The light at the end of the equity tunnel could yet be a train
US and European indices have rebounded since the coronavirus sell-off
A peek at global stock indices will tell you that all is well in the world. US and European stocks are at record highs after their coronavirus-induced wobble at the start of the year, while the benchmark indices in Hong Kong and mainland China have also started to recover. Diehard optimists can point to a number of reasons to be cheerful: rating agency Moody’s said that for Europe and the US, at least, the epidemic should have a “muted” impact on economic activity. Investment bank Goldman Sachs says the markets’ appetite for riskier bets is rebounding as “virus concerns fade”. By some measures at least, the pace of new infections appears to be slowing. Remember the rise in tensions between the US and Iran? The brief flurry of alarm that sent oil prices rattling higher and hit stocks? That was just over a month ago, and most investors have not given it a second thought in at least three weeks. With luck, this virus outbreak will prove to have a similarly short shelf life. The talk is of light at the end of the (fairly short) tunnel. But as any good pessimist can tell you, that light can turn out to be a train.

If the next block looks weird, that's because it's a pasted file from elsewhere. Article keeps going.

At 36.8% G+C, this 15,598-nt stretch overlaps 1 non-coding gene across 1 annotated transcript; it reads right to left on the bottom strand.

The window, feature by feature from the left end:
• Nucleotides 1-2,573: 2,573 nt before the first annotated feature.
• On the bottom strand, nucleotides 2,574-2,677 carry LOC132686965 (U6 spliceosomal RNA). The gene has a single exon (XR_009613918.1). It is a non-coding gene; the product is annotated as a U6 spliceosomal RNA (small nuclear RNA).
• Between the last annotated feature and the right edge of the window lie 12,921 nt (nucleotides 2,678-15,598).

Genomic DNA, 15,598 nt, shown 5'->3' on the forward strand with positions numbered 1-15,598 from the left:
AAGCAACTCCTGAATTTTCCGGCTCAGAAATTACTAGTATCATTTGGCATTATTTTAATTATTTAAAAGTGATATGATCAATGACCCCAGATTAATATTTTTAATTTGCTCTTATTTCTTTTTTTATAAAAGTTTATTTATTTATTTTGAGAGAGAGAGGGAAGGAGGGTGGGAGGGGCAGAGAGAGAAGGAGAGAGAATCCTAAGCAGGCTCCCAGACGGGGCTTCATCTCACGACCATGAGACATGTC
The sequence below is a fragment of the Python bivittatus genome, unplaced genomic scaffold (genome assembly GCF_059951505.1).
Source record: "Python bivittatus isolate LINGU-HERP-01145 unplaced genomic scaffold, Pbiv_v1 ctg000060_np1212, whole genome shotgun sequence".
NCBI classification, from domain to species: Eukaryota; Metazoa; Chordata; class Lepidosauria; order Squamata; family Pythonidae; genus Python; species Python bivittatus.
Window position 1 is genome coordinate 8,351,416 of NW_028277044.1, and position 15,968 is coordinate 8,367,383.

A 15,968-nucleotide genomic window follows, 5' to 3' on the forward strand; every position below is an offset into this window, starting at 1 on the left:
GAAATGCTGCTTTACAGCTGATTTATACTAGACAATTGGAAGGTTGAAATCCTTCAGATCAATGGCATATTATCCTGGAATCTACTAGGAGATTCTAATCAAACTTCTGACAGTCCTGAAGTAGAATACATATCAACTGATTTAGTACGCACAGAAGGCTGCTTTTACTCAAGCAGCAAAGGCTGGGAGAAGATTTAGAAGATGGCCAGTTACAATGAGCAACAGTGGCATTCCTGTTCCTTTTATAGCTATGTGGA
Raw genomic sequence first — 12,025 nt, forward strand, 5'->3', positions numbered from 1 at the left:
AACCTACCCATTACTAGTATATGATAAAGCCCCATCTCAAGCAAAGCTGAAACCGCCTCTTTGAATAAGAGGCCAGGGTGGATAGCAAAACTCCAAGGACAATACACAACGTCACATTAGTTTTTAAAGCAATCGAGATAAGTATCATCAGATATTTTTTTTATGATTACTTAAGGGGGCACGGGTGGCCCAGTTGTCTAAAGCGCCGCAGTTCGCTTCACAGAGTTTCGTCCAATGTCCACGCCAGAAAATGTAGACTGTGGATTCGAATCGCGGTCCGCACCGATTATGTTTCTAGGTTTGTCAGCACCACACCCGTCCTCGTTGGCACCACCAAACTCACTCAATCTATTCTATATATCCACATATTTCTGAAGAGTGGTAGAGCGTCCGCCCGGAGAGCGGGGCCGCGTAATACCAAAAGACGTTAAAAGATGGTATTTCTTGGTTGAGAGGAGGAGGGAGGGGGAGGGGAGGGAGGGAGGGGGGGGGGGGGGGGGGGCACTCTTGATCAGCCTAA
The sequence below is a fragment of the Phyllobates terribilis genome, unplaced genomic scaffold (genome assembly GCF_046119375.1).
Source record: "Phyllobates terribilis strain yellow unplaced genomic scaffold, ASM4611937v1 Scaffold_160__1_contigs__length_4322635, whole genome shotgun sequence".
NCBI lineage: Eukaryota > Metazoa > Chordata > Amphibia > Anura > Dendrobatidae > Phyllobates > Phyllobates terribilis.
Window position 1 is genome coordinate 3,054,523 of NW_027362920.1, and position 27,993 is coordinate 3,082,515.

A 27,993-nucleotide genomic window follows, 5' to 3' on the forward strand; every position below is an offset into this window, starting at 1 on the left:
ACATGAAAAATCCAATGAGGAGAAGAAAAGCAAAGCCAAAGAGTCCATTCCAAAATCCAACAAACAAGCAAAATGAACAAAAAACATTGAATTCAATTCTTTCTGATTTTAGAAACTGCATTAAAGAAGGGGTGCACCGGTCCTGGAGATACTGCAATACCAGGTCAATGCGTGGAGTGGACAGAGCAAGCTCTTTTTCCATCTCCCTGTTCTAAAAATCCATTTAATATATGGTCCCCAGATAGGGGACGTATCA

In fairness, broad equity market indices are a bad gauge of investor nerves. Some of the pick-up in China’s equity markets may be seasonal. Nomura says that, on average, mid-February delivers a good patch for Chinese equity sentiment, which means the latest mini-rebound “may be no more than a shortlived fake-out”. Recommended Markets InsightJames Kynge Investors’ hunt for coronavirus rebound stocks is not simple Double-digit drops in some China-focused stocks and a rally in the safest portions of the bond market also serve as signs that fund managers are taking sensible precautions. “Markets are not as complacent as they look,” analysts at Barclays said in a note to clients this week. Still, it is easy to imagine a scenario where that level of concern proves nowhere close to sufficient. “There is enough of a probability that the coronavirus becomes an unusually large disruptive market event that it warrants portfolio managers taking a close look at potential hedges,” said Alan Ruskin, an analyst at Deutsche Bank. Buying US government bonds or amping up dollar exposure is a good way to take cover, he suggests.
Taking out (very cheap) protection against a rise in currency-market volatility is also a good option. After all, Mr Ruskin points out that already historically low currencies volatility is highly unlikely to sink meaningfully lower if the virus passes. Nor is the dollar likely to crash if the news turns more positive. By contrast, the virus-induced weakness in base metals could very easily turn round quickly if the news improves, making negative bets on that market a risky strategy in itself. Failing to take this outbreak seriously, however, is likely to be the riskiest bet of all.